29th Feb. Mon: 9.30 am. Battalion marched to new billets at OCCOCHES (1). 1st Mar. Wed. – 2nd Mar.Thur. OCCOCHES BILLETS: Battalion Training..
In the Field. 2/ 3/ 16.
My Dear Sir,
Yesterday I handed in my application form for the Com. in the 3/ 5 South Staffs Regiment (3). I told the Captain you would see to the other form signed by the C.O. of the 3/ 5. (4). I was also told I needed my Birth Certificate. Of course I guess you will be only too eager to attend to any other necessity.
This morning I carried away the Platoon’s Post; quite a shoal of letters, but they were all of an early date being those addressed to the Notts & Derby’s. I thank Ida for her very kind letter of Sunday 14/ 2 /16 and the one dated the Friday following (5). I also received Mother’s of Feb 14 and her’s of New Year’s Day.
I was especially pleased to have a letter from Harold, (Feb 16). I was uncertain about his address, I see that he is still at ‘Penarth’ (6). On reading that he was attested under Lord Derby’s scheme for the R.G.A. I was keenly interested; but hopes of seeing him, after he has joined the R.G.A, were vague. (7)
I will reply to Ida’s & Harold’s letters at my first opp. (We are on the move again).
Every success to Sydney’s Commission & Best love to all.
See Over –
PS You all want me to say more ‘aboot me sen’. Well all that I can say is that Je suis tres bien portent et tres heureuse beaucoup. Compris? My handing in the form was partly due to Mum’s forcible letters.
I will send those letters of Sydney’s, which Mother sent me in the parcels, in my next green (8).
My Grandmother’s ‘forcible’ letters were the result of months of anxiety over the health and whereabouts of her two sons. By March 1916, Pte Bertie Hibbett had been at the Front without Home Leave for a year. Since enlistment he had been in Hospital several times with ‘trench foot’ and ‘blood disorders’. She must have argued that a Commission in one of the Reserve Battalions at Home would take him out of the firing line, improve his health and give him work more suitable to his abilities & background – and importantly, of course, give the family a chance to see him.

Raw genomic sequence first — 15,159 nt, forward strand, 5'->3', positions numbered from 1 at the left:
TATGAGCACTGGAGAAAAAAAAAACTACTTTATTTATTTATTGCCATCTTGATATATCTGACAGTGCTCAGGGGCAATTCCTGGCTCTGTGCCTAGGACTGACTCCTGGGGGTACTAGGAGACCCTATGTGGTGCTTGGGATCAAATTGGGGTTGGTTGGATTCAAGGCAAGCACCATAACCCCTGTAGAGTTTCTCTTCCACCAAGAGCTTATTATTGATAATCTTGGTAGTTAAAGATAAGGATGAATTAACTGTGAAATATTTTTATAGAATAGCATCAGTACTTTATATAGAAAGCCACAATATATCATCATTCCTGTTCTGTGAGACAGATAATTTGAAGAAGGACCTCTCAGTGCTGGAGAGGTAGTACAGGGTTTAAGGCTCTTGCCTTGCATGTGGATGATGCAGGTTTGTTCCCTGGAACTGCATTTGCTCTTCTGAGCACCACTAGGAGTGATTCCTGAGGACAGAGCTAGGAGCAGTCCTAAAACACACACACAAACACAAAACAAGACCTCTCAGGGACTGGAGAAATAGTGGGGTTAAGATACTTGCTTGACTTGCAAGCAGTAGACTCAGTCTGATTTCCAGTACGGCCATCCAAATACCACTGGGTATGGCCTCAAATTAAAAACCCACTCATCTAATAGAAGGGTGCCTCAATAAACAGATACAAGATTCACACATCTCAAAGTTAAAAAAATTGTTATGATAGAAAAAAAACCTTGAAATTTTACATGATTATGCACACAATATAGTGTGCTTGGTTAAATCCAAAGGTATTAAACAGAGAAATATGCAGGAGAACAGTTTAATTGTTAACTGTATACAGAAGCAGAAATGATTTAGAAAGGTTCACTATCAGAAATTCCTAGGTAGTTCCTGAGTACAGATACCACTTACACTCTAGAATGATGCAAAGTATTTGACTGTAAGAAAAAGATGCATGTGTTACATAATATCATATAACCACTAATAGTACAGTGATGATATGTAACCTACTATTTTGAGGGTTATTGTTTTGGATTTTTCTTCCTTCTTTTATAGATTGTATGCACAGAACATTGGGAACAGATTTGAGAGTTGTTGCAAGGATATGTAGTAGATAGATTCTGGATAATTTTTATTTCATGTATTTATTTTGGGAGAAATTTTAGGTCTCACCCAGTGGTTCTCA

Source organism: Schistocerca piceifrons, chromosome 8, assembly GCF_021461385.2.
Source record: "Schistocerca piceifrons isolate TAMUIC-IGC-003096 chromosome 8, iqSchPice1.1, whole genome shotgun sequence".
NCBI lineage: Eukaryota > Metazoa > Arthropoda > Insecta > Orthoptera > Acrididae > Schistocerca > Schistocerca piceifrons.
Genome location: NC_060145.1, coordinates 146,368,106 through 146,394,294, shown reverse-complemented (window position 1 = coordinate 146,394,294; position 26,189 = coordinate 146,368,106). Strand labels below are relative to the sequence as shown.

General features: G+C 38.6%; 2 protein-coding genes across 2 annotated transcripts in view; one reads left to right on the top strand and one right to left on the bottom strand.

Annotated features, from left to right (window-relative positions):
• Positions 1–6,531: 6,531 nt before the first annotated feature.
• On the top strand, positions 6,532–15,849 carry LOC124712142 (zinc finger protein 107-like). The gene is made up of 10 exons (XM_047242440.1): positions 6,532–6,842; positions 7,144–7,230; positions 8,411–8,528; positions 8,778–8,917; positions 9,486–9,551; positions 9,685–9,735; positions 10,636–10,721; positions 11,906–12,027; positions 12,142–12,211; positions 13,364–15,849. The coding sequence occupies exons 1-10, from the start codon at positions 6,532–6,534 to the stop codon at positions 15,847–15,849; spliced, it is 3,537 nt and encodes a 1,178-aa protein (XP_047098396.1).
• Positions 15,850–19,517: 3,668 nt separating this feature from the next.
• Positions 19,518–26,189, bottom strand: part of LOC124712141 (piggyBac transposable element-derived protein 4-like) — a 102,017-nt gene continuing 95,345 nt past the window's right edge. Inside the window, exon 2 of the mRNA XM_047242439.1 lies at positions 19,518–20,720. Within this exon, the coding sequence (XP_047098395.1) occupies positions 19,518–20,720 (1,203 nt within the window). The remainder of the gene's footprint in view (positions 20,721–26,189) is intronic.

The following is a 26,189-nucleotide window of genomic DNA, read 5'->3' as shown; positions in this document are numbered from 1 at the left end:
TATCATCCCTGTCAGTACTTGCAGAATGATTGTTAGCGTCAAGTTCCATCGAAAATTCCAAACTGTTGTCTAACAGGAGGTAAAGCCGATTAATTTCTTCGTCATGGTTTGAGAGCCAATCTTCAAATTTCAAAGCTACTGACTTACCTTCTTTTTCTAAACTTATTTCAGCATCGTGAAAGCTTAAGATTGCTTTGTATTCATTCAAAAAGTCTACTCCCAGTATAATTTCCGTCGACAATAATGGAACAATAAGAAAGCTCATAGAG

My father had already informed his family that he felt the life of an Officer was not for him. His reluctance to apply for a Commission appears also to have been influenced by a sense of loyalty to his pals at the Front and his wish to be near his brother Sydney until the end of the War.
(1) Occoches: a village commune in Picardie, Somme. An 8 mile march from Prouville.
(2) Pte Bertie addressed important news, such as this application for a Commission, to his father, as a matter of course,
(3) 3/5th Bn & 3/6th Bn South Staffordshire Regiments were formed at Home Bases in 1915 as ‘third line’ units. On 1st Sept 1916, they were united as ‘3/5th Bn.’. Interestingly (in view of my father’s later connection with Lincolnshire), in 1917 3/5th Bn moved to Lincoln & Mablethorpe; in 1918 to Lincoln again & Sutton on Sea, ending the war at Mablethorpe, November 1918.
(4) Name pending. (5) Date on envelope rather than on letter as Sunday was 13th Feb. (6) Penarth. A Victorian resort in Vale of Glamorgan, 5 miles south-west of Cardiff.
(7) Lord Derby: Secretary of State for War 1916-1918. Lord Derby’s Scheme. The National Registration Act for Military Service was initiated by Lord Derby, and passed on 15th July 1915. It required all men, between the age of 18 and 65 years, to register their residential location on 15th Aug.1915. See Hibbett Letter, 21st Oct. 1915. Ida Hibbett was an admin volunteer in Walsall. See also: <http://www. 1914-1918.net/derbyscheme> and < http://www.firstworldwar.com/atoz/derbyscheme.htm>. R.G.A. Royal Garrison Artillery.
(8) Green Envelope. Official envelope/Army’s attempt to speed up censorship of letters sent home in 1915. Soldier signed on back: I certify on my honour that the contents of this envelope refer to nothing but private and family matters. See esp. Hibbett Letter: 17th April 1915.
NEXT POST: 5th March 1916.